Community holds service of hope prior to inauguration

By Lee Chottiner
Community Editor

“I’m a slow walker, but I never walk backward.”
Abraham Lincoln

Three hours before Joe Biden was sworn in as the 46th President of the United States, and Kamala Harris as Vice President, Louisville Jewish leaders contributed to the process of national healing that promises to begin now.
More than 100 people signed on to a Zoom program called Inauguration Day: Hope for Peace. Rabbis, cantors and lay leaders led an uplifting spiritual session meant to unify a small part of the nation after four years of intense division.
The Jewish Federation of Louisville, Jewish Community Relations Council (JCRC) and Louisville Board of Rabbis and Cantors partnered in the program.
“Considering what we have all been through as Americans the last few days, weeks and months, it’s important that we take some time to reflect and renew as we embark on a new beginning regardless politics or party,” said JCRC Chair Beth Salamon. “May the new administration govern with justice and compassion.”
Rabbi Robert Slosberg called January 6, 2021, “a day that we will never forget,” recalling the violent siege at the U.S. Capitol, stoked by false claims of a stolen election.
“The voters have spoken; the Electoral College has spoken; over 60 judges have spoken; the Republican Senate Majority Leader has spoken, and the Congress has spoken,” Slosberg said. “It is time for us to put the election behind us and to move forward as a nation.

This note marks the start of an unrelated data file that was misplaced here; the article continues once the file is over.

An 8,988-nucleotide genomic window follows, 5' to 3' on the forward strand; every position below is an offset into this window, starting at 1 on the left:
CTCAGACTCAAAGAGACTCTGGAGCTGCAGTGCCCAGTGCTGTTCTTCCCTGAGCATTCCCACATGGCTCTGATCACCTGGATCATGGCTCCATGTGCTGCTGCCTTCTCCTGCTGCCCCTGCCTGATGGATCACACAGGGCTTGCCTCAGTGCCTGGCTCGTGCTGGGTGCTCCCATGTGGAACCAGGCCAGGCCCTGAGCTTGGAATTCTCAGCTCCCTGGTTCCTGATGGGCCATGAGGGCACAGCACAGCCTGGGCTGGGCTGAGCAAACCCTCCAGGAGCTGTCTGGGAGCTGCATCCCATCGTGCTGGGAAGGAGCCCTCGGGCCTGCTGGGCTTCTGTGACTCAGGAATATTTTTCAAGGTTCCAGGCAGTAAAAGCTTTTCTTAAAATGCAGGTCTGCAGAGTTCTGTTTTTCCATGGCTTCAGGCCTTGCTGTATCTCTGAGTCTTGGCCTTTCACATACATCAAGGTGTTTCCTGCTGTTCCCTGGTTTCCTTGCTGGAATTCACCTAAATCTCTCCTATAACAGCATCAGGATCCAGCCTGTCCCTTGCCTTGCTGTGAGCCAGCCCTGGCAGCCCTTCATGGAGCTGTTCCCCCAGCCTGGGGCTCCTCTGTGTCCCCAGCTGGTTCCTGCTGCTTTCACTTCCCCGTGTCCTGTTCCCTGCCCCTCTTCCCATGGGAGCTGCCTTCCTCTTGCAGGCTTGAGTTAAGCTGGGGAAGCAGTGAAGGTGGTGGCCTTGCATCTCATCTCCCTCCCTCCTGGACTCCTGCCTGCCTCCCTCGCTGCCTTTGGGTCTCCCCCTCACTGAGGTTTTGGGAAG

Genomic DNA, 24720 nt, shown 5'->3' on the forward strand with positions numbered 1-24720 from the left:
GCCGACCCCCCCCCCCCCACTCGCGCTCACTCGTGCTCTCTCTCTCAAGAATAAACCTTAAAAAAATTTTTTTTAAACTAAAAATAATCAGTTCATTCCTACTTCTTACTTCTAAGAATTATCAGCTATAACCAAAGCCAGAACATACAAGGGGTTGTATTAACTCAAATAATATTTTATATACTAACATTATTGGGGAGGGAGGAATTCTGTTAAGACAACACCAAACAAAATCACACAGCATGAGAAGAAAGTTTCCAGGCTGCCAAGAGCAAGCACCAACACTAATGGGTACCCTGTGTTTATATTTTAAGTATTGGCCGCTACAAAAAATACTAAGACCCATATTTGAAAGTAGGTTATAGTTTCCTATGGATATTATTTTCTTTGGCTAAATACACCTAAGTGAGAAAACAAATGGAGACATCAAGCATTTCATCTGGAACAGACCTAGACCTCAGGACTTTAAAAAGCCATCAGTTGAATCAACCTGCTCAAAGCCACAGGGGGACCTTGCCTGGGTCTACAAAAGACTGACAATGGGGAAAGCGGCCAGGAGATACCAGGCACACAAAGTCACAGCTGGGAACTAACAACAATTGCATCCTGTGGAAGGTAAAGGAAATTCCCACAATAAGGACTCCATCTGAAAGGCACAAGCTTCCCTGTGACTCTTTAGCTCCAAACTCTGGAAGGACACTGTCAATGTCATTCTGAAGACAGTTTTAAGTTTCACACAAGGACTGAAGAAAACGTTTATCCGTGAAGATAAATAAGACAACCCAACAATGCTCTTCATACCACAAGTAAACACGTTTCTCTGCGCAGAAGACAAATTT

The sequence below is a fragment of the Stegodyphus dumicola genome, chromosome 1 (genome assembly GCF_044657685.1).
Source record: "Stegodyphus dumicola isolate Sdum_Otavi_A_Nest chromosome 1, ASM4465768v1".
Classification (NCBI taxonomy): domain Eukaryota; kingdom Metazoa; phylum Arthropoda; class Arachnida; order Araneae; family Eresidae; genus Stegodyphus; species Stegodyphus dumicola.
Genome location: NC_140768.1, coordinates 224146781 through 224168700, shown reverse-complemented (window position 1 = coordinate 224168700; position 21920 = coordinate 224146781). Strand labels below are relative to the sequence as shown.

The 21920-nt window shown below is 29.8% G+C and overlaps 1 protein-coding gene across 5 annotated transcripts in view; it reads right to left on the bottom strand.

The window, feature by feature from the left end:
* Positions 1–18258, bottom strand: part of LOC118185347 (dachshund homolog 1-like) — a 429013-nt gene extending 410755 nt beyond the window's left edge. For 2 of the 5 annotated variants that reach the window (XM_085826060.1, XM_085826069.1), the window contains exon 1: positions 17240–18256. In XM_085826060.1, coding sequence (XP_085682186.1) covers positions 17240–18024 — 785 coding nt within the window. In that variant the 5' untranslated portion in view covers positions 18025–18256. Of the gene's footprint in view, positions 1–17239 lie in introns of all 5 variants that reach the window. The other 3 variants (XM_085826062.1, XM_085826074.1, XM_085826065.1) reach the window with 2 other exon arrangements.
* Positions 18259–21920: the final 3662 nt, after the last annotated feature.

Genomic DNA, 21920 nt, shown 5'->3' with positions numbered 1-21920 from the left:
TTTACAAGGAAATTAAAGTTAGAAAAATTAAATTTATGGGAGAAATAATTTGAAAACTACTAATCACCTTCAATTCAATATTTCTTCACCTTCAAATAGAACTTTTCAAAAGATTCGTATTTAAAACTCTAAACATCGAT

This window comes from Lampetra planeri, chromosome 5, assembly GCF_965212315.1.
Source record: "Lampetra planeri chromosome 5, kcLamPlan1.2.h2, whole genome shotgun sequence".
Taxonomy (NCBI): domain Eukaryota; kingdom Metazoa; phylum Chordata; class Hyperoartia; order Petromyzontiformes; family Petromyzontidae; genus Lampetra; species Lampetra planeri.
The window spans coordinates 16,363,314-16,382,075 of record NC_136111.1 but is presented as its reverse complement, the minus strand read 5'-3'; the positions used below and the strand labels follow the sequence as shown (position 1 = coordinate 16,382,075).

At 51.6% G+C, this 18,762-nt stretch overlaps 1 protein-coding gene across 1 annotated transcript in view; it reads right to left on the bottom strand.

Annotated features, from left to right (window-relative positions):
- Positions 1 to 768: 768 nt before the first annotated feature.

For the good of the country, he added, everyone must unite behind President Biden as he grapples with the two crises.
“The COVID-19 vaccinations have got to get into the arms of Americans as soon as possible to stop these senseless deaths [and] our struggling economy must recover to get people back to work, children back to school and businesses back into operation.”
He called for prayers for peace, unity, singleness of purpose the safety of political leaders of both parties…and for President Biden.
“May he draw from our nation’s deep bench of brilliant minds. May his team be diverse and inclusive – Democratic and Republican – to meet our nation’s serious challenges.”
Rabbi Joe Rooks Rapport led the Prayer for Peace; Rabbi Beth Jacowitz Chottiner, the Prayer for our Country; and Cantor Sharon Hordes, the Prayer for Those Who Serve Our Country.
Cantor David Lipp sang a melody that he said resonates today: “The world is but a narrow bridge, and the essence of crossing it is to do so without fear.”
Hordes sang Oseh Shalom.
Sara Klein Wagner, president and CEO of the Jewish Community of Louisville, drawing from a message from Eric Fingerhut, president and CEO of the Jewish Federations of North America and a former congressman from Ohio, who reflected on ritual in our lives
“This our ritual as American Jews,” Wagner said, “to come together, to gather together and to remember our role and how proud we are to be Americans.”


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